Obstet Gynecol Sci Search


Obstet Gynecol Sci > Volume 63(2); 2020 > Article
Poddar, Patel, Arora, Parekh, Dave, and Amin: Prognostic value of lymph node ratio in surgically treated cases of vulvar cancer: a tertiary care centre experience



This study aimed to study the patterns of recurrence in surgically treated cases of vulvar cancer (VC) and determine the factors associated with recurrence, with a special emphasis on lymph node ratio (LNR).


This retrospective study examined VC patients primarily treated with surgery at our institute from January 2005 to December 2015. Demographic data, clinical characteristics, surgicohistopathological data, adjuvant treatment, follow up, and recurrence site and treatment were studied.


Among the 111 cases treated, a recurrence rate of 18.9% was noted. Recurrence was most commonly local (61.9%). On univariate and multivariable analyses of clinicopathological parameters, an LNR >20 had the highest hazard ratio for recurrence.


LNR may provide useful prognostic information in VC patients with positive inguinal lymph node status.


Vulvar malignancies are rare, comprising around 3-5% of all gynecological malignancies [1]. The incidence of vulvar cancer (VC) increases with age, peaking around the 7th decade [2]. Squamous cell carcinoma (SCC) remains the most common pathology in VCs, followed by melanoma, basal cell carcinoma, and adenocarcinoma.
Surgery is the treatment of choice for VCs, while inguinal lymph node (LN) involvement is the most important prognostic factor [3,4]. Adjuvant radiotherapy (RT) is indicated in cases of close or involved surgical margins and LN involvement. Concurrent chemoradiotherapy in a neoadjuvant or curative or palliative setting may be recommended in locally advanced VCs.
Despite these treatment modalities, recurrence rates remain high at 12-37%. Given the rarity of these tumors, there is limited information regarding the prognostic factors involved in recurrence and the treatment options available, especially since most of these women are aged >60 years and have significant comorbidities [5].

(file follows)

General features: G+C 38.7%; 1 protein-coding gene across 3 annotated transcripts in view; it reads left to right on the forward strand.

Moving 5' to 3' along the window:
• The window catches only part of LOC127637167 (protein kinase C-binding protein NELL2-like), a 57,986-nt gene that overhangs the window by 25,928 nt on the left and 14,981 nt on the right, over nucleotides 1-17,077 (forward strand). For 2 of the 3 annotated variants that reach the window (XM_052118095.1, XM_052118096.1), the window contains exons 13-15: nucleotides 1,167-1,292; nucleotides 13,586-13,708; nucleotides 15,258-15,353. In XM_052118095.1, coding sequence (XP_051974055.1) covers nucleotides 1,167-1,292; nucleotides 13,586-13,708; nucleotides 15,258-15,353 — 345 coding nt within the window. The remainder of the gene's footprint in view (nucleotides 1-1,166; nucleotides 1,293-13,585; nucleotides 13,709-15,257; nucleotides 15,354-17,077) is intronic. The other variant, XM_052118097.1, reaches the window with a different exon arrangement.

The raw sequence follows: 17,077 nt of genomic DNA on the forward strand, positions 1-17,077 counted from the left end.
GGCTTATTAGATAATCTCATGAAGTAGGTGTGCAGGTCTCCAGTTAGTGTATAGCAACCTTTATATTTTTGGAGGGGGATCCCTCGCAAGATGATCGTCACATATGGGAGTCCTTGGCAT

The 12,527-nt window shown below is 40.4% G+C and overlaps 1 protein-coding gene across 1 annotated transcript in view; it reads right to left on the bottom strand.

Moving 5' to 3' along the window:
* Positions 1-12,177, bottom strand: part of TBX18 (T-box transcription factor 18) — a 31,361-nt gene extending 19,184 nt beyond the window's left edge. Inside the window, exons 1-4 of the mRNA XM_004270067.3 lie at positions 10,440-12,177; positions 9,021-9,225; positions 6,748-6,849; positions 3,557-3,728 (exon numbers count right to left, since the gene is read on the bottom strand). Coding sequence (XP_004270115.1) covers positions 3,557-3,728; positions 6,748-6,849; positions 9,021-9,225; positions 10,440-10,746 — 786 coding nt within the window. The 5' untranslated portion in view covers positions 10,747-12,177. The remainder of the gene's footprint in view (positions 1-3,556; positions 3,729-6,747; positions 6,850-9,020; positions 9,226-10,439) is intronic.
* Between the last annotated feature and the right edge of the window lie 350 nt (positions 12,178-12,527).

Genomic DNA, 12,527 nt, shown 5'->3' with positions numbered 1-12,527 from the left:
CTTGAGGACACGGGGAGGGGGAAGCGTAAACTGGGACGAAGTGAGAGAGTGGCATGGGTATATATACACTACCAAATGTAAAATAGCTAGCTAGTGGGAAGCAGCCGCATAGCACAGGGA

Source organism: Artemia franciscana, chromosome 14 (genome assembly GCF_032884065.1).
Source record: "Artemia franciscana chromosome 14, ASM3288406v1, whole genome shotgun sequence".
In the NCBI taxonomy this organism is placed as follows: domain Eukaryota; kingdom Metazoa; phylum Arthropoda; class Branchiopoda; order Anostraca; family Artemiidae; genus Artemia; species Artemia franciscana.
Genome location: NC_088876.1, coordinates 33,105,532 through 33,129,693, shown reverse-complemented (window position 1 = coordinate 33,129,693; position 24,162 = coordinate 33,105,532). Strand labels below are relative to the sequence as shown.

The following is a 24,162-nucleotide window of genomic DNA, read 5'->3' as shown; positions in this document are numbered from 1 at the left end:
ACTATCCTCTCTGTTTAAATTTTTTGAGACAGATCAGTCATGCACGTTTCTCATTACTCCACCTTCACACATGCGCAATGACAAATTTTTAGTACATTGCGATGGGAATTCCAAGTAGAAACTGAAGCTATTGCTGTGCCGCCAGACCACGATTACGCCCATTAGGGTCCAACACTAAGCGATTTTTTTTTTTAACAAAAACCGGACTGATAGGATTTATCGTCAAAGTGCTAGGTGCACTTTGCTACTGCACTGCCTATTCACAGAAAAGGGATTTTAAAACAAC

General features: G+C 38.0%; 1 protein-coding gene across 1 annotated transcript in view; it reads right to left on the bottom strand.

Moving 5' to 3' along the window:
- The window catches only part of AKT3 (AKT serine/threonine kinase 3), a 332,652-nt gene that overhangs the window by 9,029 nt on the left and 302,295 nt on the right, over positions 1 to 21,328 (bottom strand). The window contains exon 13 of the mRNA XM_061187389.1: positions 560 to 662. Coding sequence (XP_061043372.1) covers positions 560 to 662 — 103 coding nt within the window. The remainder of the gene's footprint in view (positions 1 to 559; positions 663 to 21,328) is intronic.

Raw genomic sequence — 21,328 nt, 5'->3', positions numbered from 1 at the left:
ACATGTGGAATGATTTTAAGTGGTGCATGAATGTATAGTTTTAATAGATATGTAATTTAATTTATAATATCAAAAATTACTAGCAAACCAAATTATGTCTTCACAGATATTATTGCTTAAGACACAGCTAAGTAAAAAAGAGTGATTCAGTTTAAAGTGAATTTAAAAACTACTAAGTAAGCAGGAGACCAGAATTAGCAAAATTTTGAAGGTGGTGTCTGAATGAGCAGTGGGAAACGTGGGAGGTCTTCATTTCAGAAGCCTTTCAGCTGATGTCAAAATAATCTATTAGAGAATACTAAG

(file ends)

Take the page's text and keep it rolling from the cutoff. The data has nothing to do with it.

Several studies have focused on the clinical relevance of lymph node ratio (LNR) in solid tumor malignancies such as endometrial, cervical, and ovarian cancers. LNR is defined as the ratio of the number of metastatic LNs to the total number of removed LNs. This parameter incorporates not only the burden of nodal disease and cancer spread but also the extent and quality of surgical debulking of LNs [6]. This study has been done to study the role of LNR in relation to recurrence in VC patients.
This study aimed to study the patterns of recurrence in surgically treated cases of VC and determine the factors associated with recurrence with special emphasis on LNR.

Material and methods

This retrospective study included VC patients primarily treated with surgery at our institute from January 2005 to December 2015. Demographic data, clinical characteristics, surgicohistopathological data, adjuvant treatment, follow-up, and recurrence site and treatment were studied. For staging purposes, the 2009 International Federation of Gynecology and Obstetrics (FIGO) classification was used. Appropriate Institute Review Board approval (IRC/2019/P-101) was received for the study.

1. Inclusion criteria

All patients with vulvar SCC who underwent primary surgery at our institute were eligible. All patients with vulvar SCC and a depth of invasion >1 mm or diameter >2 cm fit for primary surgical resection were included. Wide radical local excision or radical vulvectomy was planned depending upon the focality, tumor size, adjacent leukoplakia, tumor location, and patient age. We attempted to attain a 10-mm tumor-free margin during surgery for all patients. After surgery, adjuvant RT was chosen based upon the final histopathological examination report for cases of FIGO III/IV and a close surgical margin (<8 mm).